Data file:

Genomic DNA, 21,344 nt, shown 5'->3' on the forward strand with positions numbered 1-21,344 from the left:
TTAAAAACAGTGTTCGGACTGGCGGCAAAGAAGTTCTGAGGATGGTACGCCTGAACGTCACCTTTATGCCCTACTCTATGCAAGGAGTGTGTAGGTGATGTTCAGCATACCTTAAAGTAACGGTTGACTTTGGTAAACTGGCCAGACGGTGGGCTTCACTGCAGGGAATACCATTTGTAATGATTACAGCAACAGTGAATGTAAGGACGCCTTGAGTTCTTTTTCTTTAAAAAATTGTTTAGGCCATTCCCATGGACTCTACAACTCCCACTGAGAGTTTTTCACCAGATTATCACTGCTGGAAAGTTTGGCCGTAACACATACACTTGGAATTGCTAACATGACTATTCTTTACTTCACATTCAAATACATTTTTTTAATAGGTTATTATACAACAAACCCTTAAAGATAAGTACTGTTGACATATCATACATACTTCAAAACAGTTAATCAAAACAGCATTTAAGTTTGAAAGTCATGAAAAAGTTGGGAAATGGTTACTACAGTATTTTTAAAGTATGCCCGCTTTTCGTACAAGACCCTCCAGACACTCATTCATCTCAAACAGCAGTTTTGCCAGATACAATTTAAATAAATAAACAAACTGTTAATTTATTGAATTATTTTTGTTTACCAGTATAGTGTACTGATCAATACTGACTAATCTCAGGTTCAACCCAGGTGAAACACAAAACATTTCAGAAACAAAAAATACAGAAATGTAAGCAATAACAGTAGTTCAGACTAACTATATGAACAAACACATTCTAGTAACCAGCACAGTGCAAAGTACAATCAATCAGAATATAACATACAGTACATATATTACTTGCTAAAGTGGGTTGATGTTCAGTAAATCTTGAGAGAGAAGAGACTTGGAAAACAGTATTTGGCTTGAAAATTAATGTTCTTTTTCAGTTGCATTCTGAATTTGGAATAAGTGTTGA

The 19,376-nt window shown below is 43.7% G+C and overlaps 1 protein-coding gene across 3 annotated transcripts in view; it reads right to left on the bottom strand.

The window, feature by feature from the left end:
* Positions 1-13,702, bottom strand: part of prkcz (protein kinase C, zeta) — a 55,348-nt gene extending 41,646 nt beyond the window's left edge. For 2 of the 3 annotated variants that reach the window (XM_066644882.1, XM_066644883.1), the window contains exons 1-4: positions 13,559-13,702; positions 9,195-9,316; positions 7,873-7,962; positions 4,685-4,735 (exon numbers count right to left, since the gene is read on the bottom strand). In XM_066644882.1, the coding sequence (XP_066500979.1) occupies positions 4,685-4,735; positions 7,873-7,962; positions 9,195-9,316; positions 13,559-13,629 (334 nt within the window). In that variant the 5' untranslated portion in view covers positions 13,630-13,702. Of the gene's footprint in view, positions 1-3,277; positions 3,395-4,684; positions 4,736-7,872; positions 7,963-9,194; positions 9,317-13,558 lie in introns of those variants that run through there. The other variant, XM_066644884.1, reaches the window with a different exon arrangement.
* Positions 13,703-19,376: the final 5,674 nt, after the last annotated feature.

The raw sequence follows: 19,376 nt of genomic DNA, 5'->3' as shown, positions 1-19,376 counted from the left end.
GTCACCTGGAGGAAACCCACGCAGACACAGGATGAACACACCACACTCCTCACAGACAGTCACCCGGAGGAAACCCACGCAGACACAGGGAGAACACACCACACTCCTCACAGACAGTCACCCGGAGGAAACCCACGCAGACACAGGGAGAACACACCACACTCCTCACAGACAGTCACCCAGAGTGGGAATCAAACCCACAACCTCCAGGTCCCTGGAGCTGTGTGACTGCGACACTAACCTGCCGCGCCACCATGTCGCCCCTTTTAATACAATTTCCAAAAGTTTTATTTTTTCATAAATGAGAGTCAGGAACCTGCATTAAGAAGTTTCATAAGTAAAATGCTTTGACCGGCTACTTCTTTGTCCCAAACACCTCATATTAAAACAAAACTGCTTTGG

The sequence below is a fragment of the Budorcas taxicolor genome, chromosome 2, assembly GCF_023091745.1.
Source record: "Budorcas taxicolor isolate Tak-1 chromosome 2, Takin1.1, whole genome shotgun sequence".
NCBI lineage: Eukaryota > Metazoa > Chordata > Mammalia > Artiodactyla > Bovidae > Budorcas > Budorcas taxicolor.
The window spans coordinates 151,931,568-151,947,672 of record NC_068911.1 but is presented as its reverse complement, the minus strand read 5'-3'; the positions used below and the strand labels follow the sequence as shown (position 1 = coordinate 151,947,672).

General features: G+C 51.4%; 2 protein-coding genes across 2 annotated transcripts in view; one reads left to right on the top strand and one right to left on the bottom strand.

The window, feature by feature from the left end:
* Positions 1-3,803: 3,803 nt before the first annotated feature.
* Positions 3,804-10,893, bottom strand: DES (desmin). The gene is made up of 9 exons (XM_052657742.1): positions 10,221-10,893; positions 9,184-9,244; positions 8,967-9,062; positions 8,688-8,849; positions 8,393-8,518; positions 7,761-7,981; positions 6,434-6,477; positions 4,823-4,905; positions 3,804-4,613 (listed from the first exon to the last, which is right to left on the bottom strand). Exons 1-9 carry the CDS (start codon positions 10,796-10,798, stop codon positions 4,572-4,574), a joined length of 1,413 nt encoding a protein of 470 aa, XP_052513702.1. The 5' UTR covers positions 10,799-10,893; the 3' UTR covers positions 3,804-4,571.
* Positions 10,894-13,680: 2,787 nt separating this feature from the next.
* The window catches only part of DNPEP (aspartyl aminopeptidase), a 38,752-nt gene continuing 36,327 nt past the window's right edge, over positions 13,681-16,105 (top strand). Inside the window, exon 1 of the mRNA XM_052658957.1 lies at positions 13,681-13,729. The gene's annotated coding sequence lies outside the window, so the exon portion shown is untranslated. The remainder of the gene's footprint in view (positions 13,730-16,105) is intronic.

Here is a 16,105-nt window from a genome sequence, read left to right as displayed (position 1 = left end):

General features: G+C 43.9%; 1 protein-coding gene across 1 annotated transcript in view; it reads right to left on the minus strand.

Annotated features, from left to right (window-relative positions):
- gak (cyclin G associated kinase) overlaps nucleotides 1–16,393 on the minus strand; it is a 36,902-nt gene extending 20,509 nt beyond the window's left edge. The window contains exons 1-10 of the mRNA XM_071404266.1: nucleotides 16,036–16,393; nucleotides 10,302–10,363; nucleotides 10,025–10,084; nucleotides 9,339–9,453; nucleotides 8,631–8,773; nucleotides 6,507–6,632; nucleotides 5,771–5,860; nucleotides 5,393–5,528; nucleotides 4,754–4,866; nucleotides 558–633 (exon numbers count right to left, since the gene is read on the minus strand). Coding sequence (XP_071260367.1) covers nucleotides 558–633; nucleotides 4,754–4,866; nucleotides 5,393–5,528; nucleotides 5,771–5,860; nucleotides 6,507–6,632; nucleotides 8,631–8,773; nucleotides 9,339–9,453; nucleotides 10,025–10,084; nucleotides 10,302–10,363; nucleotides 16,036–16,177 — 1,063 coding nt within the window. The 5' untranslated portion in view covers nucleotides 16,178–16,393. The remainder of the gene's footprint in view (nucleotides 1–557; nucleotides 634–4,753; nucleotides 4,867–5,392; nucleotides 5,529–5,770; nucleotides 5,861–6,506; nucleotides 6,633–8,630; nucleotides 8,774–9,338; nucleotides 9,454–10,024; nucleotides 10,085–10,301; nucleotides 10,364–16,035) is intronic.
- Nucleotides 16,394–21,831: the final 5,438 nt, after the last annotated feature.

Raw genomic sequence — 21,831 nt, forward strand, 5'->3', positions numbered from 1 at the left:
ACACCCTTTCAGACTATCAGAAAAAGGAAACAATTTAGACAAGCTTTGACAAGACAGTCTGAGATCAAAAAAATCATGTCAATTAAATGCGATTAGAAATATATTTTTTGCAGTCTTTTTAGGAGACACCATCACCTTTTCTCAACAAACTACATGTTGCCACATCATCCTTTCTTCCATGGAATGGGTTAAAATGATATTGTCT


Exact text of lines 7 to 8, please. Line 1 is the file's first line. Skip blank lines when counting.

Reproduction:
The raw sequence follows: 19,376 nt of genomic DNA, 5'->3' as shown, positions 1-19,376 counted from the left end.
GTCACCTGGAGGAAACCCACGCAGACACAGGATGAACACACCACACTCCTCACAGACAGTCACCCGGAGGAAACCCACGCAGACACAGGGAGAACACACCACACTCCTCACAGACAGTCACCCGGAGGAAACCCACGCAGACACAGGGAGAACACACCACACTCCTCACAGACAGTCACCCAGAGTGGGAATCAAACCCACAACCTCCAGGTCCCTGGAGCTGTGTGACTGCGACACTAACCTGCCGCGCCACCATGTCGCCCCTTTTAATACAATTTCCAAAAGTTTTATTTTTTCATAAATGAGAGTCAGGAACCTGCATTAAGAAGTTTCATAAGTAAAATGCTTTGACCGGCTACTTCTTTGTCCCAAACACCTCATATTAAAACAAAACTGCTTTGG